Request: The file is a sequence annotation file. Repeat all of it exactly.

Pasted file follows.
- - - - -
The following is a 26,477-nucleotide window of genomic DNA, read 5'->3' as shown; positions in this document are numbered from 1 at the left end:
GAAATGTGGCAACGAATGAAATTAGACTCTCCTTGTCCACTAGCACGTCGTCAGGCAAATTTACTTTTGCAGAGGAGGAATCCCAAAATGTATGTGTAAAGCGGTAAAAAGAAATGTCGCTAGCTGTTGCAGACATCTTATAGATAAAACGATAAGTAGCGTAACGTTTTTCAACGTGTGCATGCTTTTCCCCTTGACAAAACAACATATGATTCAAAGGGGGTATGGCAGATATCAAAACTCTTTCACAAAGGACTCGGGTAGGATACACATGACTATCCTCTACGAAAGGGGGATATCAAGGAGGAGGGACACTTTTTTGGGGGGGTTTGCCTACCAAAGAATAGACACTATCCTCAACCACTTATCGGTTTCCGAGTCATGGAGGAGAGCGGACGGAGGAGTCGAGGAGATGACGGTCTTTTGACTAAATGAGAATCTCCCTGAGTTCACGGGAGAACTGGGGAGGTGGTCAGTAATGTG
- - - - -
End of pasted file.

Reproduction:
The following is a 26,477-nucleotide window of genomic DNA, read 5'->3' as shown; positions in this document are numbered from 1 at the left end:
GAAATGTGGCAACGAATGAAATTAGACTCTCCTTGTCCACTAGCACGTCGTCAGGCAAATTTACTTTTGCAGAGGAGGAATCCCAAAATGTATGTGTAAAGCGGTAAAAAGAAATGTCGCTAGCTGTTGCAGACATCTTATAGATAAAACGATAAGTAGCGTAACGTTTTTCAACGTGTGCATGCTTTTCCCCTTGACAAAACAACATATGATTCAAAGGGGGTATGGCAGATATCAAAACTCTTTCACAAAGGACTCGGGTAGGATACACATGACTATCCTCTACGAAAGGGGGATATCAAGGAGGAGGGACACTTTTTTGGGGGGGTTTGCCTACCAAAGAATAGACACTATCCTCAACCACTTATCGGTTTCCGAGTCATGGAGGAGAGCGGACGGAGGAGTCGAGGAGATGACGGTCTTTTGACTAAATGAGAATCTCCCTGAGTTCACGGGAGAACTGGGGAGGTGGTCAGTAATGTG